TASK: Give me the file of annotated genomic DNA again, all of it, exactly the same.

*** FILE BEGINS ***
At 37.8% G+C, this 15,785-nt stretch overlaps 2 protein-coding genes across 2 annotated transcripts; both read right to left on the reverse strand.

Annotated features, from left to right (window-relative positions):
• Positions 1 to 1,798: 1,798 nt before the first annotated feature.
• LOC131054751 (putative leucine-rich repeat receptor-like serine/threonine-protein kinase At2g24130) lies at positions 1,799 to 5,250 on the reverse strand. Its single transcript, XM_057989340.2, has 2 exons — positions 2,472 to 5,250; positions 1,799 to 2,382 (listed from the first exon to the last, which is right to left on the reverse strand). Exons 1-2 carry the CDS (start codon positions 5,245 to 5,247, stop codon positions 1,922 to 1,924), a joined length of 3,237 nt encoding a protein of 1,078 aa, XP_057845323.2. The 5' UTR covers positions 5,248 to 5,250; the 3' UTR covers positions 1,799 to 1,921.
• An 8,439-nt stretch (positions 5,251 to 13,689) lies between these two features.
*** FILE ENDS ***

At 37.8% G+C, this 15,785-nt stretch overlaps 2 protein-coding genes across 2 annotated transcripts; both read right to left on the reverse strand.

Annotated features, from left to right (window-relative positions):
• Positions 1 to 1,798: 1,798 nt before the first annotated feature.
• LOC131054751 (putative leucine-rich repeat receptor-like serine/threonine-protein kinase At2g24130) lies at positions 1,799 to 5,250 on the reverse strand. Its single transcript, XM_057989340.2, has 2 exons — positions 2,472 to 5,250; positions 1,799 to 2,382 (listed from the first exon to the last, which is right to left on the reverse strand). Exons 1-2 carry the CDS (start codon positions 5,245 to 5,247, stop codon positions 1,922 to 1,924), a joined length of 3,237 nt encoding a protein of 1,078 aa, XP_057845323.2. The 5' UTR covers positions 5,248 to 5,250; the 3' UTR covers positions 1,799 to 1,921.
• An 8,439-nt stretch (positions 5,251 to 13,689) lies between these two features.